All we hear from different oppositions in diaspora is 'what' we need to do; whether it's 'regime change' or 'evolution through reform'.  What I don't hear is the 'why'. I don't hear any opposition group talking about tangible and concrete benefits of getting rid of the regime or it's reform...what's in it for the average joe?? Why should they put their necks on the line?? The opposition has not connected viscerally to the real needs of the silent majority of the malecontent.

Khomeini was a master at spelling out the benefits of the product he was offering in tangible ways. He knew how to relate emotionally and directly to what was first and foremost on people's mind: basic economic security; basic bread and butter issues and prosperity. I don't hear that kind of talk from any of the so-called opposition group.

Ari Siletz

There is no is symptom of the Stockholm syndrome.

by Ari Siletz on

Faramarz,, your Stockholm syndrome arguement falls apart on scrutiny. You define the syndrome as:
"A real paradoxical psychological phenomenon wherein hostages express empathy and have positive feelings towards their captors." Nowhere have the above democracy advocates shown "empathy" and "positive feelings" towards the IRI.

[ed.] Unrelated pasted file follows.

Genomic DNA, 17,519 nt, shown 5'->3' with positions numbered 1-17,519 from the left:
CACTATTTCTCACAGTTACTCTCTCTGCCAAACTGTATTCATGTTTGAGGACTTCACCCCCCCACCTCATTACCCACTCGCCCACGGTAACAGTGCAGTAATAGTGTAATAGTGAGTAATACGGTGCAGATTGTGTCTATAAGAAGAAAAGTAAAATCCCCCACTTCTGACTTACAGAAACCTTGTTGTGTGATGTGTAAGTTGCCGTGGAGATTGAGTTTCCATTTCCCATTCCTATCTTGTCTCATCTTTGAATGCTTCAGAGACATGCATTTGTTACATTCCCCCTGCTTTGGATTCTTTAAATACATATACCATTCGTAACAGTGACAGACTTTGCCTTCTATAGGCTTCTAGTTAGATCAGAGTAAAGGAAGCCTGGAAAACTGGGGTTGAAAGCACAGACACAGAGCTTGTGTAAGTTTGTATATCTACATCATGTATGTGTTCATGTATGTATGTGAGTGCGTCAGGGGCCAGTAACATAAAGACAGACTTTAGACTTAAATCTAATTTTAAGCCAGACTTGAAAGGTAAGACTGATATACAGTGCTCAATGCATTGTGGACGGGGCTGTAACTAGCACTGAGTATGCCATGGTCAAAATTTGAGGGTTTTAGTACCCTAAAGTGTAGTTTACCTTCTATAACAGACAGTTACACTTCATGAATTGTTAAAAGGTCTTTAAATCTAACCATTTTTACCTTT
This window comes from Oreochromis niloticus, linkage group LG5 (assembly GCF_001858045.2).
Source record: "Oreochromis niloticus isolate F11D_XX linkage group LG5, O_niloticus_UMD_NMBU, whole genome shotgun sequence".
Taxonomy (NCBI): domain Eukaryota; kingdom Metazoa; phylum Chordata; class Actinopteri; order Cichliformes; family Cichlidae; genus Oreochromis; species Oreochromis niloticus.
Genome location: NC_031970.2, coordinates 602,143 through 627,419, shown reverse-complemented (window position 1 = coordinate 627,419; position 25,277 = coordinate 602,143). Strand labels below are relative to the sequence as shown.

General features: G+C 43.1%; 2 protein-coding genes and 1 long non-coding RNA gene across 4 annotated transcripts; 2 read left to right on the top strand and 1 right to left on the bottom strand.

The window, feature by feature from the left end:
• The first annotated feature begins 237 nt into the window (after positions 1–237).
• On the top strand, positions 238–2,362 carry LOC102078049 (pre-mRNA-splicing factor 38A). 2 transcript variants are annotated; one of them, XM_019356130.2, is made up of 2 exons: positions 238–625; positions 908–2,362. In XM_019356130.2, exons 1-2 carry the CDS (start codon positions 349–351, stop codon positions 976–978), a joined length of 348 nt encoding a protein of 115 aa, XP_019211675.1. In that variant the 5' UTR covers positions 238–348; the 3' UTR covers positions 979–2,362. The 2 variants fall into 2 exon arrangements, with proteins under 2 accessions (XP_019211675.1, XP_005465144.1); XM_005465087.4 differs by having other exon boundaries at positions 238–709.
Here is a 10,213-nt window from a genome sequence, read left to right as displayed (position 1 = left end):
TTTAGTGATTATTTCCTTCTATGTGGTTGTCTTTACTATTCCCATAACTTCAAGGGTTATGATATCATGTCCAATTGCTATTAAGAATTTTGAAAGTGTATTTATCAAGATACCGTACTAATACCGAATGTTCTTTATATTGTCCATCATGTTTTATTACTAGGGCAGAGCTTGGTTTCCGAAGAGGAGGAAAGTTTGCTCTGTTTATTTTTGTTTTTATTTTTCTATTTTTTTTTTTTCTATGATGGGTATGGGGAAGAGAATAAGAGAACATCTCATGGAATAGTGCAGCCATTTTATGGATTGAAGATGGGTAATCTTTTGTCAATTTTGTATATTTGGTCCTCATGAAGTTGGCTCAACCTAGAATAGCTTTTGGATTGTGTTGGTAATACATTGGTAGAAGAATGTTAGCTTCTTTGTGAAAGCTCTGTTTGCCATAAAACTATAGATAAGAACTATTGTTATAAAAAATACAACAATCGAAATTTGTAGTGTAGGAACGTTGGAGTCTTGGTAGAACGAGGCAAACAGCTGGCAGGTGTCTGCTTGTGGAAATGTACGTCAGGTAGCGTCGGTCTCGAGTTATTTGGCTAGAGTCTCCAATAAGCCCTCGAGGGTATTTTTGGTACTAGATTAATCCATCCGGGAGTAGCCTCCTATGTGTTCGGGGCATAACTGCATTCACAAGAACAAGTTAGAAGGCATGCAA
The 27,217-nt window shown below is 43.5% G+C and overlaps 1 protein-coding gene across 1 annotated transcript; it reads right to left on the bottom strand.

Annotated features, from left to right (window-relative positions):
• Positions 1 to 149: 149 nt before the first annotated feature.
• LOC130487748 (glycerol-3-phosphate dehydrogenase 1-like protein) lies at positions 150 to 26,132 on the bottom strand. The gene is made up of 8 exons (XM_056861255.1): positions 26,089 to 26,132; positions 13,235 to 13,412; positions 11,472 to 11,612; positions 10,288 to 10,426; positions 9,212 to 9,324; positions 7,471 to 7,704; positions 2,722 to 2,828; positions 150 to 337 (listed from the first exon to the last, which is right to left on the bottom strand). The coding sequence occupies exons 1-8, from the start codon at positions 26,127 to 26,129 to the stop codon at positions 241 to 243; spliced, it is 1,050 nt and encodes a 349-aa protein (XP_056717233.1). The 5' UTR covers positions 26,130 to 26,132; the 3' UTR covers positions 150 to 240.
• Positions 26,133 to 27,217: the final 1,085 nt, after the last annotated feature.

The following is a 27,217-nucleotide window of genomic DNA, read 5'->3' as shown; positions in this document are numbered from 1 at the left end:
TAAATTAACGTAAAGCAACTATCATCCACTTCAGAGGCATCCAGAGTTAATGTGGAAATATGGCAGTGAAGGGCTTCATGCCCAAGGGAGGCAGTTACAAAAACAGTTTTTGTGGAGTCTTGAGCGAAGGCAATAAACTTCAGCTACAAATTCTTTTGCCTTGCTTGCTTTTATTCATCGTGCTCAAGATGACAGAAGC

Further, your Stockholm syndrome misdiagnosis equates an anti-war position with sympathy to the regime. Wrong again!

Veiled Prophet of Khorasan


by Veiled Prophet of Khorasan on


Honestly if USA wants to do it they should do it themselves. Israel is not going to overthrow IRI. They will just make them mad. MEK is a joke and will get slaughtered. Then ask for bombing support and still not get anywhere. 

Unless there is an internal uprising and MEK will not help. In fact having either Israel or MEK will discourage it. Because people will be more against either Israel or MEK than IRI. I don't know what is the solution but I do know what is not: Israel or MEK.

Mash Ghasem


by Mash Ghasem on

MM jan, I really don't mean to be negative, or over critical about anyone group or movement. But as far the concluding paragraph in your comment, the movement from 2009 has been largely squandered. And if we're going to revive a movement inside or outside of Iran, by nature it ought to be a rainbow of all. Yours truly for such a revival, EHYA as they say in farsi.

Veiled Prophet of Khorasan


by Veiled Prophet of Khorasan on


may only speak for themselves. No one may speak for anyone else. I don't care if they are civil society or not. A week ago I spoke to my congressman about Iran. The first thing I told them was "I speak for myself and just that". 

Until we get that in our heads we are not going to get anywhere. Ph.D. ; writer; artist does not matter. They do not get to speak for anyone else. A sample of 35 people not randomly chosen is not representative. Specially because they are not the ones suffering. I put absolutely no value in this poll whatsoever. I said in another thread that it is impossible to get a poll or Iranians. The only way is to have a random sample of Iranians in Iran. Because of fear of IRI this is impossible.